All posts by Sharon Ackerman

SESTINA: SNOW ANGEL by Saramanda Swigart

large snow angel
 

Walking in Queens, I stop, make a snow angel in a quiet lawn, flakes coiling like crystal— Above my head trembles a black bough I start: from the house, an eruption of singing two girls, a mother, a father with a cognac this yard, I see, belongs to a family I’m outside in the dark, concocting a family, in the window two girls dressed up like angels school pageant costumes, mother pouring cognac, a lush amber river, in a snifter of crystal she smiles at the girls in their reverie of singing overhead a snarling … Continue reading SESTINA: SNOW ANGEL by Saramanda Swigart

GOYA, THE EXECUTION OF THE THIRD OF MAY by Michael O’Mara

a giant sitting under the moon
 

“The world is charged with the guilt of god & country,” that from the hanging judge is a quote that skulks into mind with startling regularity. In a moment freed of time, in that moment, how dark must the sky be, how subdued the distant buildings, or real the wall? Oil on a ninety-eight-plus-square-foot canvas stretched over two centuries —carbon dating of the leftmost still bleeding corpse    confirms this— At sixty-eight Goya paints the belated evening news: “Last night in response to local insurrection the soldiers of the Emperor Napoleon in swift and brutal … Continue reading GOYA, THE EXECUTION OF THE THIRD OF MAY by Michael O’Mara

Color by Number by Jennifer Schneider

A prism
 

Teachers said I’d be okay, if I follow the rules. No turnstile jumping. No jaywalking. Perfect change for bus fares. No hoodies. No song. No fights for my name, nor my girl’s. Walk straight. Down the corridor. No crossed lines. Life. A color by number book, with no directions. My life. In scribbles. Teachers said I’d be okay, if I stay in line. Use their sharpened #2’s, Ballpoint BICs, Red, Orange, Yellow, Green Crayola. My box. Full of chips of cracked colored wax. Unfamiliar hues. Burnt orange. Brick red. Deadwood brown. No rules. No straight … Continue reading Color by Number by Jennifer Schneider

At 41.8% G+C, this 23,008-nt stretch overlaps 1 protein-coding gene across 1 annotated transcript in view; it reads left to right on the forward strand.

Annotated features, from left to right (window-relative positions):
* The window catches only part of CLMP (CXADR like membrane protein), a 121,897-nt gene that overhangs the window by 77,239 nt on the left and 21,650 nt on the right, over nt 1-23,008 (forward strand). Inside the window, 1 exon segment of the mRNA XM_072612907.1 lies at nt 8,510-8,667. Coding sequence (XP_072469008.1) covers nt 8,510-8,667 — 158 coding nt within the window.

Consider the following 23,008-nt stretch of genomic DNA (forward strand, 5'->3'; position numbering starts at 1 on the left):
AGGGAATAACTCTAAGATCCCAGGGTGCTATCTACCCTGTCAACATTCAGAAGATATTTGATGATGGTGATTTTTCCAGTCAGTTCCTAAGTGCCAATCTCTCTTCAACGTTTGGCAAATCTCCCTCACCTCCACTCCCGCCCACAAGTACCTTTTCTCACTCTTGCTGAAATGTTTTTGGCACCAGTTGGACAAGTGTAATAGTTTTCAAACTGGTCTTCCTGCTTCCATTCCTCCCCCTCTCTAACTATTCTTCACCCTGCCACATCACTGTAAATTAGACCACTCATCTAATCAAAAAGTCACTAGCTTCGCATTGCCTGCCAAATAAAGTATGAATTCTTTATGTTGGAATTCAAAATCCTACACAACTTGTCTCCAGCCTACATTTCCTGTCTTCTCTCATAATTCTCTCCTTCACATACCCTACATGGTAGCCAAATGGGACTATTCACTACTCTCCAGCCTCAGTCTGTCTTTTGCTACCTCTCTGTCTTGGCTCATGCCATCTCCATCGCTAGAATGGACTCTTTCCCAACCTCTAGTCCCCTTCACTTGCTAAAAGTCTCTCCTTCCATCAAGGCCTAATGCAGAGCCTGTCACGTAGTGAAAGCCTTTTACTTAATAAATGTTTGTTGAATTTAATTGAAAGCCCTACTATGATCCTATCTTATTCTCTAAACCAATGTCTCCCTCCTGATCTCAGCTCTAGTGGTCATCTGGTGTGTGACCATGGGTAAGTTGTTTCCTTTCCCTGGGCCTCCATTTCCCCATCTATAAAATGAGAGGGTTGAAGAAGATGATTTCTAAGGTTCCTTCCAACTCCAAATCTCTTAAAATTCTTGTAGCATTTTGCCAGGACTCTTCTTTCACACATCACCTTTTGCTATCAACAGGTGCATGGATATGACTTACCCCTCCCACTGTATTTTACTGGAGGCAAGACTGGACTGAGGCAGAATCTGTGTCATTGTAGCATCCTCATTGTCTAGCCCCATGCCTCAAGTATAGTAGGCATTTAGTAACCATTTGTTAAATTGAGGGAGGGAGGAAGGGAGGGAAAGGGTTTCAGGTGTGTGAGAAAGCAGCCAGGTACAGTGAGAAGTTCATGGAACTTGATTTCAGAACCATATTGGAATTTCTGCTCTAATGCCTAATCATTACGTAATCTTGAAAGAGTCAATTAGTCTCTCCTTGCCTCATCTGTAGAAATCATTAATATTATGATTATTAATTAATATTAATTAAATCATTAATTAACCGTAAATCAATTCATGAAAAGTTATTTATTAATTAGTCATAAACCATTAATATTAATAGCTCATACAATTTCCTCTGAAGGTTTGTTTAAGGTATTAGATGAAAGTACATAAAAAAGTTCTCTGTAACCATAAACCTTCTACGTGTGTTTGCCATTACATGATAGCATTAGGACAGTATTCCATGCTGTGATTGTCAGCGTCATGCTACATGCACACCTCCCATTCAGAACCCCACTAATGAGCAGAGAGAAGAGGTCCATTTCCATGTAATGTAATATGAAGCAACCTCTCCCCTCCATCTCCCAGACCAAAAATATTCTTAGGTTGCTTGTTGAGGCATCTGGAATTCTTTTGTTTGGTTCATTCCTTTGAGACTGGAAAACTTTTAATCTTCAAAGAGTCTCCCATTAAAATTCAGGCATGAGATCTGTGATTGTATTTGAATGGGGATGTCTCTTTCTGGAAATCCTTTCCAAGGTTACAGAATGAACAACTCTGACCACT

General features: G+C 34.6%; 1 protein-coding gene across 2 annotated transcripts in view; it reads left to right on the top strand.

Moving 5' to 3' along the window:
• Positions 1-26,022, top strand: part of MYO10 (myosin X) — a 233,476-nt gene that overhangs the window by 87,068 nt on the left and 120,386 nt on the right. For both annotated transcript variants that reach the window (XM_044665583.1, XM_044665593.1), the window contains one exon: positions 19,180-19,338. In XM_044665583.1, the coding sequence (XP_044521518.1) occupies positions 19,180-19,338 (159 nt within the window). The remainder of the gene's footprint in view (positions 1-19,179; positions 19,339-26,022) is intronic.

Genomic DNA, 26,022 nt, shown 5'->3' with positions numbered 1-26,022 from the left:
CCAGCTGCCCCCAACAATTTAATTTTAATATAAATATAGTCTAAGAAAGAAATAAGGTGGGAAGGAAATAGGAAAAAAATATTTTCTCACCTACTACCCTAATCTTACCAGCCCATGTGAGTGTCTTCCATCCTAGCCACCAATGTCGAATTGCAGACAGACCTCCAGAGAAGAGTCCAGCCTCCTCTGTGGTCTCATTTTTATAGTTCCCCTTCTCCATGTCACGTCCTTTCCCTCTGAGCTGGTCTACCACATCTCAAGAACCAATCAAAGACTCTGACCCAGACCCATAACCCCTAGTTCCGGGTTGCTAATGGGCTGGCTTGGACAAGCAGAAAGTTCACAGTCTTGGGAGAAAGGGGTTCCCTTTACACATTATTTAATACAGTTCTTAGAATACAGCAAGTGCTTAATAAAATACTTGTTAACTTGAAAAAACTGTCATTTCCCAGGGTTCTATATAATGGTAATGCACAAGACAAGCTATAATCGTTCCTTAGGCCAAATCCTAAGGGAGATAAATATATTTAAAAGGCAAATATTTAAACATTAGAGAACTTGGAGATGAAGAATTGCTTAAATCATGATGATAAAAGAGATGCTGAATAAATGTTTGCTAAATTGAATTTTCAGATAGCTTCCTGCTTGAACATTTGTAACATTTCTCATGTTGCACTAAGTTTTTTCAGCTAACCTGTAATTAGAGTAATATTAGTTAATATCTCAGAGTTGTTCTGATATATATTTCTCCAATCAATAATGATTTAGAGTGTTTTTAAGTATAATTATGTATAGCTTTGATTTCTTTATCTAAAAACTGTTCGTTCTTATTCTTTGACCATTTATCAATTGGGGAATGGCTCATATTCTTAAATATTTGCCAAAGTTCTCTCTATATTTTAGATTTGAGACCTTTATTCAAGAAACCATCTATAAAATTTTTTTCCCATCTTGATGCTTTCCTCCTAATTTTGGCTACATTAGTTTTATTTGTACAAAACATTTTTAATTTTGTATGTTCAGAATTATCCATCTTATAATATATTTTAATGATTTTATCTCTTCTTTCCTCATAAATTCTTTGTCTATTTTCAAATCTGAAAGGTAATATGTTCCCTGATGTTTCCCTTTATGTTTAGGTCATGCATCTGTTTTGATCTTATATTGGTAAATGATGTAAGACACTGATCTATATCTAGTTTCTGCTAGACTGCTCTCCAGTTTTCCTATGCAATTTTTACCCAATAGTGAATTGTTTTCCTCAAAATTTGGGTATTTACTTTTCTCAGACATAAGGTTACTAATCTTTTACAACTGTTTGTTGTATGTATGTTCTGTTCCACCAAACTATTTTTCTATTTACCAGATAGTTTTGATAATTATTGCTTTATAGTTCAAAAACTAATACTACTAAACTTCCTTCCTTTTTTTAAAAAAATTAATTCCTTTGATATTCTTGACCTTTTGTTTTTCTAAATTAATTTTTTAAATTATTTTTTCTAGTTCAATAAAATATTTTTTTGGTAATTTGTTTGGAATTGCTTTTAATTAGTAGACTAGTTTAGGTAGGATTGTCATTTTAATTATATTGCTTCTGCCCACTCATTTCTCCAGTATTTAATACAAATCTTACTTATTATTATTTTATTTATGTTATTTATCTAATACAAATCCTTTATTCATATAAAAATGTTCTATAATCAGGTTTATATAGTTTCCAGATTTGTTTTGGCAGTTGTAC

Nightcap by Barry Roth

bourbon, pipe, glass, pocket watch
 

The struggle with what they call the mind opens new fronts. Migration, which should drop new birds into my garden, has not yet started, and the residents have made themselves scarce this year. I’m close to giving up my resistance to deity, and to the admission that solitude in age is not the greatest refuge after all. Hanging the hummingbird feeder is a variant of my nightly trek to the corner for the comfort of a sundowner. Barry Roth is a writer, editor, and biologist living in San Francisco, California; his biology practice focuses on … Continue reading Nightcap by Barry Roth

Van Gogh by Elizabeth Dingmann Schneider

old color wheel with large purple center
 

         “The rose is red because it rejects red.” —John O’Donohue, Beauty: An Invisible Embrace Van Gogh’s White Roses were meant to be pink, the faded madder red sold to him by a charlatan peddling adulterated pigments. This false red abandoned his roses, leaving only a chemical trace accessible to the scientists who now analyze what lies within. Undoubtedly, today the roses are white, the pigment rejecting not only the red vibrations but all wavelengths of light, sending them bouncing back at the human eye, as pure white as the light driven through Newton’s second … Continue reading Van Gogh by Elizabeth Dingmann Schneider

After Sunset by Ronald Stottlemyer

Sunset at Joshua Tree National Park
 

Eventually I find the shovel upright in the blackened pile of compost behind the garage. It’s hard to see in this light, but everything looks much as I left it last fall–shriveled ears of orange peel, a few egg shell fingernails, corncobs sticking up like bones in an ancient grave. As I turn the mound over a couple of turns for good measure, the moon breaks out of a heavy cloud and brightens momentarily with a grisly smile. The dark goes on rising up around me, turning everything under like the swell you never hear … Continue reading After Sunset by Ronald Stottlemyer